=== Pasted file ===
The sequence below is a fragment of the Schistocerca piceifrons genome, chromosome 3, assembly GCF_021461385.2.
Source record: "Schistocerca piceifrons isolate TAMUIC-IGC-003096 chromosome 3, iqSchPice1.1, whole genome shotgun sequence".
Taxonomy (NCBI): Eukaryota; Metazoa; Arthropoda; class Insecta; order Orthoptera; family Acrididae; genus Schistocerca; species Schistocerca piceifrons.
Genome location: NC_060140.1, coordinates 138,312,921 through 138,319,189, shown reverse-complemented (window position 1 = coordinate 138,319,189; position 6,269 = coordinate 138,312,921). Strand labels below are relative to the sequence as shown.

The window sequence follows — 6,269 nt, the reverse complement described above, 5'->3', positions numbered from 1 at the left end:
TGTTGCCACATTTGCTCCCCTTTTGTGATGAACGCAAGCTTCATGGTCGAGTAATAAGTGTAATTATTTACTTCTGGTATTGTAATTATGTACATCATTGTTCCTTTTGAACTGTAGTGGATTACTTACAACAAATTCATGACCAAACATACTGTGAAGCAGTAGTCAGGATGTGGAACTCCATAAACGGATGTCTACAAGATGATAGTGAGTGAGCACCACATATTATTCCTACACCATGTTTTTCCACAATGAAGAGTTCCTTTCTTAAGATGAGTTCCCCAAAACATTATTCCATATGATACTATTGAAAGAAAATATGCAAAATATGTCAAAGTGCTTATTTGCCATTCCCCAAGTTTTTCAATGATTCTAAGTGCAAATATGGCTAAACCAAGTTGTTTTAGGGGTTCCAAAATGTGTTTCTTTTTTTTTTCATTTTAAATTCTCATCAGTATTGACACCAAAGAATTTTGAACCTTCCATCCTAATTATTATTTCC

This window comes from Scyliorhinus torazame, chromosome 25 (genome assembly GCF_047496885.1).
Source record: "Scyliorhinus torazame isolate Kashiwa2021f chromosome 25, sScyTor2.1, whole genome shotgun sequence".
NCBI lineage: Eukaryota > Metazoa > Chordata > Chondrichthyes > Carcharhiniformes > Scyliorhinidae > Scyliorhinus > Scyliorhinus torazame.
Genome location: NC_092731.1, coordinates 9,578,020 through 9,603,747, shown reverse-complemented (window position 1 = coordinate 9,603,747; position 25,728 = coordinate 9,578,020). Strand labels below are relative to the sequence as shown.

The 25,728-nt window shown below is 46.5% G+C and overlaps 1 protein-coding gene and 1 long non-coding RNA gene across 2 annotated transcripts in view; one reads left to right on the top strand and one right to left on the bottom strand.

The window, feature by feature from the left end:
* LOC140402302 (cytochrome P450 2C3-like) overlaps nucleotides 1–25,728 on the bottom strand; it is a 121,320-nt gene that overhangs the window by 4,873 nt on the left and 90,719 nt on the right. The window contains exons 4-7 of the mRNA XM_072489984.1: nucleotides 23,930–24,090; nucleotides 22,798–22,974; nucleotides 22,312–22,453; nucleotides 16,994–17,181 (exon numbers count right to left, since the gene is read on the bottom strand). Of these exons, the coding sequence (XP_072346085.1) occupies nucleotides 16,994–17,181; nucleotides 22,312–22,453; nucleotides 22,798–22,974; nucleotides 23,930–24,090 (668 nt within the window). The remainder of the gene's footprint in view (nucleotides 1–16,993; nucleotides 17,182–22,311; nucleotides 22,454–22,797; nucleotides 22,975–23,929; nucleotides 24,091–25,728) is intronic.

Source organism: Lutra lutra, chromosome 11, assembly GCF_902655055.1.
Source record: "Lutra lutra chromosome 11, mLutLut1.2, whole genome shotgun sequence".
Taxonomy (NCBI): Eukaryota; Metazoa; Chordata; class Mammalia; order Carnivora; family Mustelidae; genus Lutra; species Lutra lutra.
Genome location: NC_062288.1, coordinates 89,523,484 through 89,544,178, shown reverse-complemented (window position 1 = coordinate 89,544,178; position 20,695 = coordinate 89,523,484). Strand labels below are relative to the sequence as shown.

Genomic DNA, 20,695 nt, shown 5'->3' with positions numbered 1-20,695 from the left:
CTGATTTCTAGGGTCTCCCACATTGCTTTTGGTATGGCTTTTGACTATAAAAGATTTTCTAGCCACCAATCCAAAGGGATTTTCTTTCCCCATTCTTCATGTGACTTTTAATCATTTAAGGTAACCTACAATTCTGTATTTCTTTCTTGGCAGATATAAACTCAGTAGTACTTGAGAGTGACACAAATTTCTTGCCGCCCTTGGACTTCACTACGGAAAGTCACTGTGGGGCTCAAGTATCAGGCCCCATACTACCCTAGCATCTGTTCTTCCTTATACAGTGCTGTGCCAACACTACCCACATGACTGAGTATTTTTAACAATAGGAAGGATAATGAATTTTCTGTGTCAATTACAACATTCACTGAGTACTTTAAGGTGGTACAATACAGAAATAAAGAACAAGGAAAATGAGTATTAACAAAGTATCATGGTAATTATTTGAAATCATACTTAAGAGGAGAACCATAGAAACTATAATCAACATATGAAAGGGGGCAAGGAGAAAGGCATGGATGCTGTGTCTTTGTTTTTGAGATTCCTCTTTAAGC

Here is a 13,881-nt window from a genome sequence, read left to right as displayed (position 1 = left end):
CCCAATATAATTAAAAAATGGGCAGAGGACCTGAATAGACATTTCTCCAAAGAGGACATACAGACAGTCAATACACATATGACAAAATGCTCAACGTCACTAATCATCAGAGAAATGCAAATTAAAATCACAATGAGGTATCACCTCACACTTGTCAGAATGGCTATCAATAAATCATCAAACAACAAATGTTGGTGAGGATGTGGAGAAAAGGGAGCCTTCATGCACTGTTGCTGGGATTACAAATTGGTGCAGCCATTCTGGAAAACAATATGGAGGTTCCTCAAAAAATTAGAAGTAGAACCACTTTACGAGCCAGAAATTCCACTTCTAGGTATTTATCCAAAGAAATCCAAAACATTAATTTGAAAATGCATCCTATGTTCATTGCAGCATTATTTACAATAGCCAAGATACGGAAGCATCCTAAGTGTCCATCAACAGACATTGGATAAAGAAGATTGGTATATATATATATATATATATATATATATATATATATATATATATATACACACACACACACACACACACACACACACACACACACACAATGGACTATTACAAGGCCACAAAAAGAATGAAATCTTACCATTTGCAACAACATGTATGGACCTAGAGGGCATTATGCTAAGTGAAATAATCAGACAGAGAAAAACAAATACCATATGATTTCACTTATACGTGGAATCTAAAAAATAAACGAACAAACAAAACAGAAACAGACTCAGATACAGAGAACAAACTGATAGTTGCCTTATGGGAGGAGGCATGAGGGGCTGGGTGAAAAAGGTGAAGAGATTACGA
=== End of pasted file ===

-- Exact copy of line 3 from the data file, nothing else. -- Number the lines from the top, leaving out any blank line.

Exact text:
Taxonomy (NCBI): Eukaryota; Metazoa; Arthropoda; class Insecta; order Orthoptera; family Acrididae; genus Schistocerca; species Schistocerca piceifrons.